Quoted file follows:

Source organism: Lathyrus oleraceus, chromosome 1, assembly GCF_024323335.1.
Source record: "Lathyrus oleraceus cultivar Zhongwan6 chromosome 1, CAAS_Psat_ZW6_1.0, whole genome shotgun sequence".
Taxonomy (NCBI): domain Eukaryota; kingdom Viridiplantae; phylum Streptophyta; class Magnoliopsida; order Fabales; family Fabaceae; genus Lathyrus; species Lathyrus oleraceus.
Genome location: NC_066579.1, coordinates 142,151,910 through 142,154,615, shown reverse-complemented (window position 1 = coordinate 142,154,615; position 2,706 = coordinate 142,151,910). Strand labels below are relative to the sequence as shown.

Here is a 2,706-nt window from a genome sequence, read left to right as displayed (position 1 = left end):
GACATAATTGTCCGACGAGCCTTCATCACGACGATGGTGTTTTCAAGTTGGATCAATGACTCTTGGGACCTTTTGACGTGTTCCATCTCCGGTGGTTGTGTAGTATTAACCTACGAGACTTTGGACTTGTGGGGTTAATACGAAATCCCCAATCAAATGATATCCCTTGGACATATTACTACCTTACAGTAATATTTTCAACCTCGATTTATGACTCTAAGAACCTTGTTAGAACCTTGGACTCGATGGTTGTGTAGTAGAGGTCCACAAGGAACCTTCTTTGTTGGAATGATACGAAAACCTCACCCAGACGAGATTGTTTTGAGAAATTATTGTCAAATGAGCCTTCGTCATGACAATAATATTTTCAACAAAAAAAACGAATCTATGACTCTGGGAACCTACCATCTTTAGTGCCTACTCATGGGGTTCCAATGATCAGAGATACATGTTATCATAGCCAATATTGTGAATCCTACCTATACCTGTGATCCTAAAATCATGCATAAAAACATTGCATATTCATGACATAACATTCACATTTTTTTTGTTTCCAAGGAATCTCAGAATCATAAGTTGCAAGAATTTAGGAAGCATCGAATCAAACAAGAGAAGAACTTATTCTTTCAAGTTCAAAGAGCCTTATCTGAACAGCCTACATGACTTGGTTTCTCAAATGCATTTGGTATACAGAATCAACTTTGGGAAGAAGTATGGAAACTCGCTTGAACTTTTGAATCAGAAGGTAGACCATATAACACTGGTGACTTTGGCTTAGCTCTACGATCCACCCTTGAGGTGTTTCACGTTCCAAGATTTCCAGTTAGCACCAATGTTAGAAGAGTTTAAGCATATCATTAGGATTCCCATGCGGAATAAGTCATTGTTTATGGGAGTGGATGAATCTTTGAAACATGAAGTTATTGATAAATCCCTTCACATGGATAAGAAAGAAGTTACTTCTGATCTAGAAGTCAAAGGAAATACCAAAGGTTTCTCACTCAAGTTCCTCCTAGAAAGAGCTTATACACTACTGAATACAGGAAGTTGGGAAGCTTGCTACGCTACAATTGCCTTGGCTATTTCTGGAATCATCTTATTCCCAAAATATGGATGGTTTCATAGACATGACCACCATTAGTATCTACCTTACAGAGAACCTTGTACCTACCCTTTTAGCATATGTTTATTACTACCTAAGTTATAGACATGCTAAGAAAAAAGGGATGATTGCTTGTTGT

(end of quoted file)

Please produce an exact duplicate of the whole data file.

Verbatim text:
Source organism: Lathyrus oleraceus, chromosome 1, assembly GCF_024323335.1.
Source record: "Lathyrus oleraceus cultivar Zhongwan6 chromosome 1, CAAS_Psat_ZW6_1.0, whole genome shotgun sequence".
Taxonomy (NCBI): domain Eukaryota; kingdom Viridiplantae; phylum Streptophyta; class Magnoliopsida; order Fabales; family Fabaceae; genus Lathyrus; species Lathyrus oleraceus.
Genome location: NC_066579.1, coordinates 142,151,910 through 142,154,615, shown reverse-complemented (window position 1 = coordinate 142,154,615; position 2,706 = coordinate 142,151,910). Strand labels below are relative to the sequence as shown.

Here is a 2,706-nt window from a genome sequence, read left to right as displayed (position 1 = left end):
GACATAATTGTCCGACGAGCCTTCATCACGACGATGGTGTTTTCAAGTTGGATCAATGACTCTTGGGACCTTTTGACGTGTTCCATCTCCGGTGGTTGTGTAGTATTAACCTACGAGACTTTGGACTTGTGGGGTTAATACGAAATCCCCAATCAAATGATATCCCTTGGACATATTACTACCTTACAGTAATATTTTCAACCTCGATTTATGACTCTAAGAACCTTGTTAGAACCTTGGACTCGATGGTTGTGTAGTAGAGGTCCACAAGGAACCTTCTTTGTTGGAATGATACGAAAACCTCACCCAGACGAGATTGTTTTGAGAAATTATTGTCAAATGAGCCTTCGTCATGACAATAATATTTTCAACAAAAAAAACGAATCTATGACTCTGGGAACCTACCATCTTTAGTGCCTACTCATGGGGTTCCAATGATCAGAGATACATGTTATCATAGCCAATATTGTGAATCCTACCTATACCTGTGATCCTAAAATCATGCATAAAAACATTGCATATTCATGACATAACATTCACATTTTTTTTGTTTCCAAGGAATCTCAGAATCATAAGTTGCAAGAATTTAGGAAGCATCGAATCAAACAAGAGAAGAACTTATTCTTTCAAGTTCAAAGAGCCTTATCTGAACAGCCTACATGACTTGGTTTCTCAAATGCATTTGGTATACAGAATCAACTTTGGGAAGAAGTATGGAAACTCGCTTGAACTTTTGAATCAGAAGGTAGACCATATAACACTGGTGACTTTGGCTTAGCTCTACGATCCACCCTTGAGGTGTTTCACGTTCCAAGATTTCCAGTTAGCACCAATGTTAGAAGAGTTTAAGCATATCATTAGGATTCCCATGCGGAATAAGTCATTGTTTATGGGAGTGGATGAATCTTTGAAACATGAAGTTATTGATAAATCCCTTCACATGGATAAGAAAGAAGTTACTTCTGATCTAGAAGTCAAAGGAAATACCAAAGGTTTCTCACTCAAGTTCCTCCTAGAAAGAGCTTATACACTACTGAATACAGGAAGTTGGGAAGCTTGCTACGCTACAATTGCCTTGGCTATTTCTGGAATCATCTTATTCCCAAAATATGGATGGTTTCATAGACATGACCACCATTAGTATCTACCTTACAGAGAACCTTGTACCTACCCTTTTAGCATATGTTTATTACTACCTAAGTTATAGACATGCTAAGAAAAAAGGGATGATTGCTTGTTGT